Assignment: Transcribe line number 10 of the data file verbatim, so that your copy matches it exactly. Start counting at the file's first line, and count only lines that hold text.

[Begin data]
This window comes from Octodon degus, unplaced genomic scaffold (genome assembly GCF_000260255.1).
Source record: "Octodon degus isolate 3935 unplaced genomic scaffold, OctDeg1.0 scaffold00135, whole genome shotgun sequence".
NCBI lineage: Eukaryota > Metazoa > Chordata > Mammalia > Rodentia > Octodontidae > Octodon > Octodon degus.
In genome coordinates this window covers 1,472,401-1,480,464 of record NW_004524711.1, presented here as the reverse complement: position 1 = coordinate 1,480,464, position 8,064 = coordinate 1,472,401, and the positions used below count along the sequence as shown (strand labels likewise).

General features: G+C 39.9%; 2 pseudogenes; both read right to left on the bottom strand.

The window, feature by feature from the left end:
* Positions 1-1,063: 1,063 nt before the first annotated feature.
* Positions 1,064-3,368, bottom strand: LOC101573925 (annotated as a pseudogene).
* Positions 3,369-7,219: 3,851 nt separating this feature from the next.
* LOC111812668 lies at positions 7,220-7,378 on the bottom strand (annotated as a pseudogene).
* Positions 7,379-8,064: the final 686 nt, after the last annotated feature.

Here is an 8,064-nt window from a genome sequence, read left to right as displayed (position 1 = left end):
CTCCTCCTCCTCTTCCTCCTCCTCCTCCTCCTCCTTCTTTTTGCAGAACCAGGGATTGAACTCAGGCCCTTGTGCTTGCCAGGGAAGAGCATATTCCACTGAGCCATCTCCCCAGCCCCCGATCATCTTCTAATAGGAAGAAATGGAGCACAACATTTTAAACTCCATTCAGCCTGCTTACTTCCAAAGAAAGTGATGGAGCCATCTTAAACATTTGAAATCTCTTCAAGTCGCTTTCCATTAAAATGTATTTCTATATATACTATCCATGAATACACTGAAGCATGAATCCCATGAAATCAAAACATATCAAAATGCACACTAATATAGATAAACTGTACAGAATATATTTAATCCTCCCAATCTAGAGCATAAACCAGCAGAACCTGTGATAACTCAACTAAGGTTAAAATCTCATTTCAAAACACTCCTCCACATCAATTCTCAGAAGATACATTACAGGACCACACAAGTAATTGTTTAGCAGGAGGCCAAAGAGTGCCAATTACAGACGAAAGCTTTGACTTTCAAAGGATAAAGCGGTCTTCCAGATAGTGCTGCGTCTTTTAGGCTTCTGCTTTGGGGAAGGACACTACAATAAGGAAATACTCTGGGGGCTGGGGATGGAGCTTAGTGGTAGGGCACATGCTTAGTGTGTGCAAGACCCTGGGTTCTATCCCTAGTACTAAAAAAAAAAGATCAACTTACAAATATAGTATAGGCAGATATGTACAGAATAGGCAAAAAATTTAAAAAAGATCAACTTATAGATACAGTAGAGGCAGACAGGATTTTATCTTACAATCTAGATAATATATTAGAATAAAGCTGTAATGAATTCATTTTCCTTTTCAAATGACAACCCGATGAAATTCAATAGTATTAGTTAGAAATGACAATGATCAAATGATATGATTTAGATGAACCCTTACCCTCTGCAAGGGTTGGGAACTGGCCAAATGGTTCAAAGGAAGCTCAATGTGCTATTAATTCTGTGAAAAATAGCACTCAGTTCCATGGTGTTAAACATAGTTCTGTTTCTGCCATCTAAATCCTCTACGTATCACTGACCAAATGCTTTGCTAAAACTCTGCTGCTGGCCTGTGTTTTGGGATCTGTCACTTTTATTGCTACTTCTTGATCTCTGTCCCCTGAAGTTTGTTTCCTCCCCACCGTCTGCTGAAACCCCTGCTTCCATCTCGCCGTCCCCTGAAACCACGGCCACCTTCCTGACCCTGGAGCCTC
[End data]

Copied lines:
* LOC111812668 lies at positions 7,220-7,378 on the bottom strand (annotated as a pseudogene).